Hard work on a research cruise.

The Department of the Geophysical Sciences covers a wide range of disciplines related to the Earth and other planets. We study the history of life, the physics of atmospheres and oceans, the solid Earth and its interior, the early Solar System and planetary formation, and the cosmic environment in which the Solar System formed. To do so, we apply concepts and methods from mathematics, physics, chemistry, and biology to fundamental problems in our field.

Located in the Henry Hinds Laboratory for the Geophysical Sciences, our department has extensive facilities and resources. We have laboratories for sediment transport, high pressure geophysics, mass spectrometry, environmental chemistry, and rock and fossil preparation, scanning electron microscopy, and general chemical analyses. Special types of equipment include a wave tank, a scanning electron microscope, an electron probe, and X-ray diffractometers. We also have internal high-performance computing and access to Midway, a super-cluster run by the Physical Sciences Division. We use these computing resources for mathematical modeling, simulation, and data analysis across the spectrum of the geophysical sciences.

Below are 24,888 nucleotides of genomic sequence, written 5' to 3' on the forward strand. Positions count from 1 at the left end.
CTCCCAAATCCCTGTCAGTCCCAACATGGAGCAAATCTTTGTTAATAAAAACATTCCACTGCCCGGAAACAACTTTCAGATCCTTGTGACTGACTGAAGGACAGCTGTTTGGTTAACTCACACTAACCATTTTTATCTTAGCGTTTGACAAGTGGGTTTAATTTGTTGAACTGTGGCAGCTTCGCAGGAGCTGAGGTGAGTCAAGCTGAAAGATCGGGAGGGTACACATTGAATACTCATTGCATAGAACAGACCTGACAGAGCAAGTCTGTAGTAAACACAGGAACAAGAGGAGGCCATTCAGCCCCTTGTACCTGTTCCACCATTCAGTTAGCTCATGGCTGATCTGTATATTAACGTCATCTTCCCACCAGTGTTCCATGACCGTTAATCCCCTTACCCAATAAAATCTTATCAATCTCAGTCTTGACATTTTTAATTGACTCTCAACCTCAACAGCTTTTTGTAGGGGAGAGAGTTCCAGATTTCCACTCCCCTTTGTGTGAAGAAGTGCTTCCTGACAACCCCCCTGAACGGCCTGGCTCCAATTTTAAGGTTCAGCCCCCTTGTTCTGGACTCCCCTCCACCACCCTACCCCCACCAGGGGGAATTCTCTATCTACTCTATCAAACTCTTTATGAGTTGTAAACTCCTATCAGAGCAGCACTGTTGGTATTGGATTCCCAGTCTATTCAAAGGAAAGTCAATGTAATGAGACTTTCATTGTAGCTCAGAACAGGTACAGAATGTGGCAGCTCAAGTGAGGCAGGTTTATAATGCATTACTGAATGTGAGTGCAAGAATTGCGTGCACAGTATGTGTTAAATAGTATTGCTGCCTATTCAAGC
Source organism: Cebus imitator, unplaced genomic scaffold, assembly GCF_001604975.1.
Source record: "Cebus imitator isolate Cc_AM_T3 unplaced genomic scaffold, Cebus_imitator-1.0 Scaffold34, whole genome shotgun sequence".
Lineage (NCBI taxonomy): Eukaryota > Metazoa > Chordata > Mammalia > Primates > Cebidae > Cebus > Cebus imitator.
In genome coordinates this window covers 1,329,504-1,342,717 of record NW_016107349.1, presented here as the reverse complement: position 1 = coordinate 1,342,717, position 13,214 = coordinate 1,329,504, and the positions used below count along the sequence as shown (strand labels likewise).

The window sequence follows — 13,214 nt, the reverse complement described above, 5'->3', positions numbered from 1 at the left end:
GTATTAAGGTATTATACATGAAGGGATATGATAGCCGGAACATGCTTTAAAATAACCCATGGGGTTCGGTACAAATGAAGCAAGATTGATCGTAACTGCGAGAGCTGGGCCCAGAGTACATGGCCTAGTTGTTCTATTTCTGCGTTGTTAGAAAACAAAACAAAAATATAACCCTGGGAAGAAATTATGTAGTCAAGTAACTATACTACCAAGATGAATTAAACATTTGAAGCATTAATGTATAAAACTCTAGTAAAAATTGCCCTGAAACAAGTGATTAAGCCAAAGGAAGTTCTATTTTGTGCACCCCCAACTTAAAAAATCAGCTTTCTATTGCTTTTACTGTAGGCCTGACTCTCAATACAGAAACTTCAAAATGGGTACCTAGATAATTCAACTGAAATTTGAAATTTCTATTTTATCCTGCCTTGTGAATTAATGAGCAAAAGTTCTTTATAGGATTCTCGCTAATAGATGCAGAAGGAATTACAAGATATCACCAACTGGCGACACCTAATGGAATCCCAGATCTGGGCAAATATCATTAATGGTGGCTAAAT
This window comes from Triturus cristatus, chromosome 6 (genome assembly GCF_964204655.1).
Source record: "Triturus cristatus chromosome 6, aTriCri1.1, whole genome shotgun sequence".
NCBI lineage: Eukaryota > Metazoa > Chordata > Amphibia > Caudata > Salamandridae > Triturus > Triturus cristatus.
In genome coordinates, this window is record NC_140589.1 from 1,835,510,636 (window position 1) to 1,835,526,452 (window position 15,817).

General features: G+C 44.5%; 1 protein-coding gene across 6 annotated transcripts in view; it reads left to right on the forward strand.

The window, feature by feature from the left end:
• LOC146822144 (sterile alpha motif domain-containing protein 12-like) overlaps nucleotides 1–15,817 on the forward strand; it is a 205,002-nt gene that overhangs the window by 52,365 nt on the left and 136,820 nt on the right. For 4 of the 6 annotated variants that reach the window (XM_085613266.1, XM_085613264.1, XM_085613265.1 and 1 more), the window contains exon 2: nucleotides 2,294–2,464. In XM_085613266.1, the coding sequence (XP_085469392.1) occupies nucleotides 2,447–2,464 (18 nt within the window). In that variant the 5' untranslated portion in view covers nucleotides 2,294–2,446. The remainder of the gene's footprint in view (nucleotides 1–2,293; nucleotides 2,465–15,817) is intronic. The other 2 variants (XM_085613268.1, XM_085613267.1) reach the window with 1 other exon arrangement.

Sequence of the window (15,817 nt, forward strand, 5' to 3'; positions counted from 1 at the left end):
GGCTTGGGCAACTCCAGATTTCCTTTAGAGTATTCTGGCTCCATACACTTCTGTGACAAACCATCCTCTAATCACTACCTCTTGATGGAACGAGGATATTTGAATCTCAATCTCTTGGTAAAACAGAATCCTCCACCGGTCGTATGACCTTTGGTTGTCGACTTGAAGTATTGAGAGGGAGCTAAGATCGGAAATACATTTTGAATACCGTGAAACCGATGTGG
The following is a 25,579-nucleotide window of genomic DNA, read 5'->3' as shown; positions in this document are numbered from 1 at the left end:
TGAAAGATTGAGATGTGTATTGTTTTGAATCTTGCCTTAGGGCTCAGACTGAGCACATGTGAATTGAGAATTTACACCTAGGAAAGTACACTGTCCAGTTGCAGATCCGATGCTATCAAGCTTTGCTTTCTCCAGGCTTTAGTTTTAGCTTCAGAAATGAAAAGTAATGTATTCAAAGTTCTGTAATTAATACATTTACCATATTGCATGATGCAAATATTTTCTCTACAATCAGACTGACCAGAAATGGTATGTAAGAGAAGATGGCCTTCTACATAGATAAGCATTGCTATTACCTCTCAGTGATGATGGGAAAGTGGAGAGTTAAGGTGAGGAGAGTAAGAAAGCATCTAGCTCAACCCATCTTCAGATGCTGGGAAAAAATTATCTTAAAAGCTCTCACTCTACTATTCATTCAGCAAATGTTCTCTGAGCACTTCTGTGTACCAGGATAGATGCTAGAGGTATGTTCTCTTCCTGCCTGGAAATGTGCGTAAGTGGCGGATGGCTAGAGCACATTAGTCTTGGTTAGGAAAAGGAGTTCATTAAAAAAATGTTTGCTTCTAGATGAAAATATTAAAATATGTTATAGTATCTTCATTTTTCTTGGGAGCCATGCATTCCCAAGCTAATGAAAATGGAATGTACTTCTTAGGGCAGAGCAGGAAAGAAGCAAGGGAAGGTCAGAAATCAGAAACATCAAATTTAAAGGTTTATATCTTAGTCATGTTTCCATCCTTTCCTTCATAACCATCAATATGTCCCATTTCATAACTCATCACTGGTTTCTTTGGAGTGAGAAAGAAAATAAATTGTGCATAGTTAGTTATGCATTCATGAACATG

Most graduate programs fall into one of four broad areas: (1) atmospheres, oceans, ice, and climate; (2) coevolution of life and its environments; (3) Earth surface, interior, and evolution; and (4) planetary sciences and cosmochemistry. The boundaries between these areas are anything but rigid, however. Students may, for example, combine meteorology, geophysics, and paleobiology in studies of paleoclimate and paleogeography. Work in geophysical fluid dynamics may be directly applicable to topics as different as mantle convection and ocean tides. As a result, the curriculum of a graduate student is highly flexible, and programs can be designed to meet the needs of the individual.

Graduate student Madeline Marshall and professor Susan Kidwell doing field work at Monsanto's Ballard Mine in Idaho